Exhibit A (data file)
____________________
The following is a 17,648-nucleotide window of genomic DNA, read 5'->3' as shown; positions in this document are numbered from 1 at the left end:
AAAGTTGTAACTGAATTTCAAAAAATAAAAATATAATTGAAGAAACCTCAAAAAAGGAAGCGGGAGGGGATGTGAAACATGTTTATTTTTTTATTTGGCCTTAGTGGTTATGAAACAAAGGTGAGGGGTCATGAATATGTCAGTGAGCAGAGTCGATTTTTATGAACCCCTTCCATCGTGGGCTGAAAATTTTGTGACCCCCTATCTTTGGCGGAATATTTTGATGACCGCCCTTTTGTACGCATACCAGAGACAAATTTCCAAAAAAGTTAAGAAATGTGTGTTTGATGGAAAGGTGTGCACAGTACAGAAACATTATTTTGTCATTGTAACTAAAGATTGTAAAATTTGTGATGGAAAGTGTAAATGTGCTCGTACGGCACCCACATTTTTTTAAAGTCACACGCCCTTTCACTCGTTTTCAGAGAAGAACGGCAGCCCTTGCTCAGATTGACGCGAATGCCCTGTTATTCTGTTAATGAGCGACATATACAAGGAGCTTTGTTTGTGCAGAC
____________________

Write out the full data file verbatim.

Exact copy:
The following is a 17,648-nucleotide window of genomic DNA, read 5'->3' as shown; positions in this document are numbered from 1 at the left end:
AAAGTTGTAACTGAATTTCAAAAAATAAAAATATAATTGAAGAAACCTCAAAAAAGGAAGCGGGAGGGGATGTGAAACATGTTTATTTTTTTATTTGGCCTTAGTGGTTATGAAACAAAGGTGAGGGGTCATGAATATGTCAGTGAGCAGAGTCGATTTTTATGAACCCCTTCCATCGTGGGCTGAAAATTTTGTGACCCCCTATCTTTGGCGGAATATTTTGATGACCGCCCTTTTGTACGCATACCAGAGACAAATTTCCAAAAAAGTTAAGAAATGTGTGTTTGATGGAAAGGTGTGCACAGTACAGAAACATTATTTTGTCATTGTAACTAAAGATTGTAAAATTTGTGATGGAAAGTGTAAATGTGCTCGTACGGCACCCACATTTTTTTAAAGTCACACGCCCTTTCACTCGTTTTCAGAGAAGAACGGCAGCCCTTGCTCAGATTGACGCGAATGCCCTGTTATTCTGTTAATGAGCGACATATACAAGGAGCTTTGTTTGTGCAGAC